Supporting our residents most at risk

Councillor Jenny Lynn

As part of the ongoing recovery from COVID-19, Calderdale Council continues to reshape its services to ensure they are fit-for-purpose, protect the most vulnerable people and help deliver a more sustainable financial position for the Future Council.

The pandemic has brought many challenges, but also opportunities to transform the way the Council meets local people’s needs in a changing world. An increase in digital services and a new housing support facility in Halifax are just some examples of how customer services are adapting.

For most of the pandemic, the Council has not been able to provide face-to-face services to customers for safety reasons, as part of its ongoing commitment to protecting people and reducing the spread of the virus.

Many people have embraced the move to more digital services, preferring to access services remotely over the phone, on the Council’s website or via live chat, at times to suit them. Based on this positive feedback, the Council will continue to develop its online services and has introduced customer service support at Halifax Central Library for those that need help with online applications and other simple service enquiries. This will extend to Todmorden Library later this month, with other hub libraries offering support by appointment as demand requires.

Even before COVID-19, the number of face-to-face services provided by the Council’s Customer First teams had reduced significantly, and a wider range of support had started to be provided in libraries and neighbourhood offices within local communities.

Customer First at Horton Street in Halifax closed on 24 March 2020 due to the pandemic, and will remain closed to customers and staff as part of the Future Council and the office accommodation strategy. Frontline customer access teams are continuing to work remotely and have shown resilience and responsiveness. Support that was previously offered face-to-face is still available on the phone and through digital channels, and support for the most vulnerable people has continued.

The Council is aware that the pandemic has increased the inequalities that people face. There are some services where people may be disadvantaged by the absence of face-to-face arrangements, such as those with multiple and complex needs who are seeking support with housing issues.

Therefore, the Council has introduced a new Calderdale Housing Support facility in Halifax town centre, which opened at No. 42 Market Street (formerly a social care hub) on Monday 12 July.

This housing and homelessness prevention service provides face-to-face support to people who are currently homeless or at risk of homelessness. It is open from Monday to Friday between 9am and 5pm and measures are in place to help reduce the spread of COVID-19.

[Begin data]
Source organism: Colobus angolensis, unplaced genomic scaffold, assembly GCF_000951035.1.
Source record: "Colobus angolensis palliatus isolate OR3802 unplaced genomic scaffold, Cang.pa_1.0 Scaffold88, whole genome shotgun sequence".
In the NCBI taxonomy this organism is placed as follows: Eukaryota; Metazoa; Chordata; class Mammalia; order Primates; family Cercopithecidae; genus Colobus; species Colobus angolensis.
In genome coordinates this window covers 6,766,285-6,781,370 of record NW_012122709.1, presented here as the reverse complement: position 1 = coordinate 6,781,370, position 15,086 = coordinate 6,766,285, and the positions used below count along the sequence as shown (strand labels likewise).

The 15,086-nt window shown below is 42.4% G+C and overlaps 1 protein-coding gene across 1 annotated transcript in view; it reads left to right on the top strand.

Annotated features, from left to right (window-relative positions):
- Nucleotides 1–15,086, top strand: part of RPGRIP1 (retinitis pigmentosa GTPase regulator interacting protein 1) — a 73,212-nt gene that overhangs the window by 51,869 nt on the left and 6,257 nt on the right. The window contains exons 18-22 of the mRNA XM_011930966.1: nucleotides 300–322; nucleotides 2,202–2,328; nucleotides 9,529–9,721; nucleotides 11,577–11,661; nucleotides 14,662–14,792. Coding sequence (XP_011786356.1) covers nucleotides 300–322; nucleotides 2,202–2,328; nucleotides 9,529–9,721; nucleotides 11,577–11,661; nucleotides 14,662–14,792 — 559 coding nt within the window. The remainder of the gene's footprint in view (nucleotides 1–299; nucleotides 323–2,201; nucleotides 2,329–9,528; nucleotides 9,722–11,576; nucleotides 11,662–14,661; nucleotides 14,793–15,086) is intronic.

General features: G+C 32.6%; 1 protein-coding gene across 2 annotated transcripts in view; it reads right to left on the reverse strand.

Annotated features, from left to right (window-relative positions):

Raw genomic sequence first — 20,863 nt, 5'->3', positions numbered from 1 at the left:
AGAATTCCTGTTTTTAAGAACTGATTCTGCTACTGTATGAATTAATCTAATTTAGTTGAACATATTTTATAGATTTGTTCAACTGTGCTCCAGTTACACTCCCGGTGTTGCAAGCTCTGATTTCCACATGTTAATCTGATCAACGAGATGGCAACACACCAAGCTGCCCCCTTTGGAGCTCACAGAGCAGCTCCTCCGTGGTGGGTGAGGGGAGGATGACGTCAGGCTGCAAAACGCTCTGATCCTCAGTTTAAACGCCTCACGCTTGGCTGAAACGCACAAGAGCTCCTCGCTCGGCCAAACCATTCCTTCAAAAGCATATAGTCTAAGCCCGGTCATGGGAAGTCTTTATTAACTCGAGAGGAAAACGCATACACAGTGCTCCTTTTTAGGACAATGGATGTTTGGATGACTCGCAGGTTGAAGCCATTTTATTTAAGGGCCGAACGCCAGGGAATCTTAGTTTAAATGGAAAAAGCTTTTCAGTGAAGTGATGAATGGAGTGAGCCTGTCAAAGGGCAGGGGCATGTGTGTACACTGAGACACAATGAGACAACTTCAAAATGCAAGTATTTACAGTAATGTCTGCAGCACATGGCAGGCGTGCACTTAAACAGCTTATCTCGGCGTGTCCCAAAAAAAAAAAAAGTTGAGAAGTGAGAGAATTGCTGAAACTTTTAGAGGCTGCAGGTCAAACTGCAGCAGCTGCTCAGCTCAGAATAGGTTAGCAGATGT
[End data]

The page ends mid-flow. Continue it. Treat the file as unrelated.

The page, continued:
Providing housing support and addressing homelessness are longstanding priorities for the Council. Calderdale Safeguarding Adults Board recently published its ‘Burnt Bridges?’ review of the tragic deaths of five men who lived on the streets of Halifax. The review aimed to identify action that could be taken to reduce the chance of similar things happening again.

The new Calderdale Housing Support facility is one of the responses to the review and aims to deliver a fuller and more inclusive and supportive service in partnership with organisations across the borough, increasing responsiveness to people who live street-based lives.

The review also emphasised the need to reach out to those who need support by going to the heart of the community and offering more personalised help. Basing the new Housing Support service in Halifax town centre helps to achieve this.

Cllr Jenny Lynn, Calderdale Council’s Cabinet Member for Public Services and Communities, said:

“We want all local people to reach their potential and live the fullest possible life, which is at the heart of our Vision2024 for Calderdale. The pandemic has given us the opportunity to look at how we can best support our residents, especially those who are most vulnerable.


“Although our significant shift to digital services in 2020 was initially driven by COVID-19 restrictions, we’ve learned that some services work better this way, are welcomed by customers, save money and help tackle the climate emergency.


“We now know we can provide an improved service without needing to operate from Customer First offices, but we do offer the option of face-to-face contact where necessary through our hub libraries.


“We understand that some people rely on face-to-face services, and we are taking this into account when reshaping the role of the Future Council as part of our focus on protecting the most vulnerable people. Opening the new Calderdale Housing Support facility in Halifax town centre is a really positive step forward in our commitment to reducing inequalities and supporting homeless people to live longer and fuller lives.”

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